How startups should handle departing employees
is this considered a growth hack?
When people leave a startup - for whatever reason - it seems to sting a bit more than it would at a larger company. There's already less people per department. Plus, people are "wearing multiple hats" so when that person leaves, their responsibilities get dispersed across anyone qualified to take them on (oftentimes, no one is qualified 🤘). And with less budget to immediately fill the role, the remaining employees are pulled away more and more from their primary responsibilities (aka: the reason why they work there).
It's obviously not something you hope for but it's part of running a business. People leave, you gotta get rid of people, such is life.
I've exited jobs in all the standard ways: been laid off, I quit somewhat abruptly, and left amicably on my own (haven't got fired. maybe I should try it?). A couple of those were from startups. I've seen many people get let go or quit.
Here's a list of things startups can do to improve their business when someone leaves:
Note: The feasibility of these recommendations comes down to your company's culture and leadership effectiveness.
Is the leadership team actively working to create a more honest, transparent culture? If not, then some of these may be tough to implement. (Pro tip: actual company culture starts at the top. If your CEO checks out of any culture conversations or phones it in to marketing (classic), then no meaningful change will happen. Employees are looking to their leaders to guide the way, not the other way around.)
Let’s also assume the reason the employee is leaving is for nothing particularly negative. No one’s getting fired and they didn’t suddenly quit. That opens up a whole new set of communication and culture dynamics as well as recommendations. Maybe I’ll save that for another day!
Okay, onto the list…
1.Have an honest exit interview
Startups miss out on a lot of development opportunities when someone leaves. You could probably save over $100k by just having exit interviews instead of hiring leadership coaches.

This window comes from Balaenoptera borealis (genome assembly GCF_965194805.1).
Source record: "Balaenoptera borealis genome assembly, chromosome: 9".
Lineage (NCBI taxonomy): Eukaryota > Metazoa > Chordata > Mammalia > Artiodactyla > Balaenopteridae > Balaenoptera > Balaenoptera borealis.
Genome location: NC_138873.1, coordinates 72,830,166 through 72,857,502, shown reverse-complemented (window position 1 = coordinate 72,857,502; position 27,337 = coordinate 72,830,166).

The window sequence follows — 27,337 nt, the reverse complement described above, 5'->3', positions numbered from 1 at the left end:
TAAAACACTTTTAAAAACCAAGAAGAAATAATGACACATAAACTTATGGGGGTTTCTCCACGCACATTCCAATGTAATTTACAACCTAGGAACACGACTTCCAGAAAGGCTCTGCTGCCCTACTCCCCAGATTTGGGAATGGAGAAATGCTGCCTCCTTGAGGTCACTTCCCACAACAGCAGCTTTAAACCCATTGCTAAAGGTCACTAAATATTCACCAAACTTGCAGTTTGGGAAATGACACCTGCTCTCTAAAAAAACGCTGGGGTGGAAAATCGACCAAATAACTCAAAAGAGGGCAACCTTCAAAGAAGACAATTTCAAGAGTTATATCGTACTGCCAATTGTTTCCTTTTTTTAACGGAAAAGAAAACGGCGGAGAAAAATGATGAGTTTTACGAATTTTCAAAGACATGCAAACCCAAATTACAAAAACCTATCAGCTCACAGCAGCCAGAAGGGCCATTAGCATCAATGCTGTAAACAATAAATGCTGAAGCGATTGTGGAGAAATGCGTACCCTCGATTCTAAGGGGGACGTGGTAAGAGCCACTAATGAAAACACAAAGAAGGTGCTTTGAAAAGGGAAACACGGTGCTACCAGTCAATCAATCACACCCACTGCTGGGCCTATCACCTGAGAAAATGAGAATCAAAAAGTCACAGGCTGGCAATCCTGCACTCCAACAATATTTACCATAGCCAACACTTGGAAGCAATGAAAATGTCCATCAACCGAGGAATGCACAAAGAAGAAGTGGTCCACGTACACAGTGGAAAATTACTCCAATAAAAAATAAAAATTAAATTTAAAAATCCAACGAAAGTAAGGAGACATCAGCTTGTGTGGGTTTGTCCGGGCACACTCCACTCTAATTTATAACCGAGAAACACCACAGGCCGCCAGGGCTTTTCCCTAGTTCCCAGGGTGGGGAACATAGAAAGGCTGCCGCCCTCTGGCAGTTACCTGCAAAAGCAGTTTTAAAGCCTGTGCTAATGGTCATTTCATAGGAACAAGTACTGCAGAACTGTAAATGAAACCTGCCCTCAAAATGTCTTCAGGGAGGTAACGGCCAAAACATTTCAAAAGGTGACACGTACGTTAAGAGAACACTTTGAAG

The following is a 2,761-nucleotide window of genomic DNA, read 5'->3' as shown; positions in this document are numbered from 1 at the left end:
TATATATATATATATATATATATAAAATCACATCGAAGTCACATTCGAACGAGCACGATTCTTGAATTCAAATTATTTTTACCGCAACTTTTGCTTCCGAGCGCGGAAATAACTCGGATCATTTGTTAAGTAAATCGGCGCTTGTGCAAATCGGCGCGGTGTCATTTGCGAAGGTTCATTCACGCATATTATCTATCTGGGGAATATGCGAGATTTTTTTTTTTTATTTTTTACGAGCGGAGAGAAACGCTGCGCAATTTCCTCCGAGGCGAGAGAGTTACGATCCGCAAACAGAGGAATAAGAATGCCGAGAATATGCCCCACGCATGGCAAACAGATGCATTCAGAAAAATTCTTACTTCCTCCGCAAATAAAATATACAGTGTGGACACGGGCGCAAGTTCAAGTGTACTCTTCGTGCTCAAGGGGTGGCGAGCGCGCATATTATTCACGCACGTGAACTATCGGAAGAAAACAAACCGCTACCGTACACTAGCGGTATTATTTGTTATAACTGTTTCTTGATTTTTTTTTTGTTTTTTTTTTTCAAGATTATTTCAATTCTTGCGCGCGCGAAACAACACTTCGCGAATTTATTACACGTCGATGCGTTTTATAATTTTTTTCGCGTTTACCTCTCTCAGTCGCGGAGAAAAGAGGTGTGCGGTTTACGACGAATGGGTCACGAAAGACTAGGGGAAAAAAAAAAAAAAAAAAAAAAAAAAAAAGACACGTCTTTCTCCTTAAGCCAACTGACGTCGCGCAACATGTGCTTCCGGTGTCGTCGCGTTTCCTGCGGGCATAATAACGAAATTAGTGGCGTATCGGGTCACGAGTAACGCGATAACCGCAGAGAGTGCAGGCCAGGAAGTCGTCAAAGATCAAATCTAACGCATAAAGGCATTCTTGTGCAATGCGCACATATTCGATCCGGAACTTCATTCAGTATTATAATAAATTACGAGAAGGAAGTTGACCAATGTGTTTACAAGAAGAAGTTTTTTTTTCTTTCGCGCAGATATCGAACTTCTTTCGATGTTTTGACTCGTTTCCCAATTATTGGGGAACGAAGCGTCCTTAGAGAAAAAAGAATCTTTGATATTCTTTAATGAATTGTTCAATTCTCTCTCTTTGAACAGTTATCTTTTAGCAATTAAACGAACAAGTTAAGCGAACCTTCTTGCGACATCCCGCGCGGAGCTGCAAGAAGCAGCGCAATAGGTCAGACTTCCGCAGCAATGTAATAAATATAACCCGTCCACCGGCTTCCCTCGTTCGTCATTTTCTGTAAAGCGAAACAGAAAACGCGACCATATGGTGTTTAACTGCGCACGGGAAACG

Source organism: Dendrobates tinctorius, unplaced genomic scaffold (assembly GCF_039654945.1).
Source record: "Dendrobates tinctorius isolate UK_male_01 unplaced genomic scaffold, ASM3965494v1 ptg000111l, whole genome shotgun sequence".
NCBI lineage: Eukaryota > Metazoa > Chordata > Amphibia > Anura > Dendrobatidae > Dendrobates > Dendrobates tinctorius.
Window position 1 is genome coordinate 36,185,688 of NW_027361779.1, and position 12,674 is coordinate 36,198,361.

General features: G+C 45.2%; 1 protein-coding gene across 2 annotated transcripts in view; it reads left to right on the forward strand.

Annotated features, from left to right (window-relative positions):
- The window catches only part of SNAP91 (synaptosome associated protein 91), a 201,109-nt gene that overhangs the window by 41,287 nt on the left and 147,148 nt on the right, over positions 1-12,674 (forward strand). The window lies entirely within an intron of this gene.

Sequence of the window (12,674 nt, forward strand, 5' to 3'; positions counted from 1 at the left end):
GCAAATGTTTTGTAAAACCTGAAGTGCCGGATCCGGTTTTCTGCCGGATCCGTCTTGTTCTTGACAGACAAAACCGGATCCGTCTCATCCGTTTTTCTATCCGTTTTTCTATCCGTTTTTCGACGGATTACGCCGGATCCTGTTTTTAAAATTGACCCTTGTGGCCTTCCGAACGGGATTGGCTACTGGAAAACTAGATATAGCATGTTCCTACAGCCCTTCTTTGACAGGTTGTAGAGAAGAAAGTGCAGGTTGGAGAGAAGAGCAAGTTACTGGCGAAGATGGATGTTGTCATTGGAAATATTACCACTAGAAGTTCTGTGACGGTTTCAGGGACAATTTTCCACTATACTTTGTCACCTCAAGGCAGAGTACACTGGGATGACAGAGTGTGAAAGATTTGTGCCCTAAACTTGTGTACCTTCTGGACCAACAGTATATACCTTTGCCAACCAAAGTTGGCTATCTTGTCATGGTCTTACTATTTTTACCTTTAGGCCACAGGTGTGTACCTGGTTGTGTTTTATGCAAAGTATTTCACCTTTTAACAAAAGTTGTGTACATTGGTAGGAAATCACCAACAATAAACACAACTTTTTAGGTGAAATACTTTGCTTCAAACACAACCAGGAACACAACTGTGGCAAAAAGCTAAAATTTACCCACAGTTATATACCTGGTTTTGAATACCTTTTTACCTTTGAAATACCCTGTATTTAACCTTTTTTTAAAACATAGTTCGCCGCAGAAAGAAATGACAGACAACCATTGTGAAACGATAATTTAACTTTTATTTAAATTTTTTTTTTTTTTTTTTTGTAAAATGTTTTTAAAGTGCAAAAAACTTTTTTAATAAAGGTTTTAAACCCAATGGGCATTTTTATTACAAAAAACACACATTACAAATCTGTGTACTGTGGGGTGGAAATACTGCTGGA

No formal HR? Have it with another senior member of the company the employee did not directly report to. Or hire someone to listen to them vent and report back details and maybe some recommendations. Lots of options here! No excuses!
2. Actually put some thought to the knowledge transfer
The ex-employee is leaving with a TON of knowledge. In many cases, literally no one else at the company will have that knowledge. Startups need to do a better job of planning out transition periods (as best they can) and thinking critically about the info they need from the employee.
It blows my mind how much time and money startups waste by not learning from exiting employees. It's the same reason why you survey departing customers: to improve your business.
Prioritizing an employee’s transition process is a growth hack! Change my mind!!
3. Offer a recommendation on LinkedIn
The person leaving will be 1 of many, many more. It's always best to be the bigger person and try to help the departing employee with their career. What goes around comes around.
I’ve heard of companies holding an entire meeting dedicated to how they could help the departing employee - networking, other job opportunities, etc. Again, the viability of this all comes down to your company and team culture.
4. Try to make it a positive experience for the employee
A good, last couple weeks can help overshadow a bad job experience. Same as above, you can earn a lot of goodwill by not ignoring the transition.
5. Learn what they had in mind for the company
No matter who the employee was, they likely had some thoughts or ideas about the company, its strategies, products, whatever. After all, most employees have a very tangible impact on a startup’s success.
Whether in the exit interview or as one of the final internal meetings, learn what they wanted to do or try within their role. Could be a marketing campaign, product feature, partnership…anything really.
Don't say "Hey tell me all the things you wanted to do with us but can't now." Just ask them what are some projects they would have liked to work on, or even what they’ll be working on in their next role.
It could be a nonsense idea that will never work or it could be the start of something truly beneficial for your business. Ya won’t know if ya don’t ask!
6. Reflect on existing processes and systems
This is always a good time to review the ex-employee's job description. Does that role still make sense on the team? Were they doing more or less on the job description?
Also look at the team structure. Is this a good time to try out a new org team structure? Does this person's leaving highlight some gaps in our current systems? What was immediately on fire as soon they left?
I’m sure there’s dozens more I didn’t include. Got any tips of your own? Let me know!
Look - it’s tough for startups to handle offboarding. There’s already a million other things going on, now you have to remove someone from that equation. Plus, news can travel very fast. One person leaving easily sends ripples throughout the organization, generating turbulence for the plane you’re current building. Offboarding also isn’t something you really want to prioritize at a startup. It’s probably on the bottom of everyone’s list of things to build.
All that being said, how a company handles departing employees says a lot about their company culture, or, at the very least, the leaders within it. It’s not something that can be solved overnight and is actively nurtured as the company grows.
That’s all I got for this edition. Hope you enjoyed it! And I hope this didn’t unlock some hidden rage you had in a past job.
See you in 2 weeks.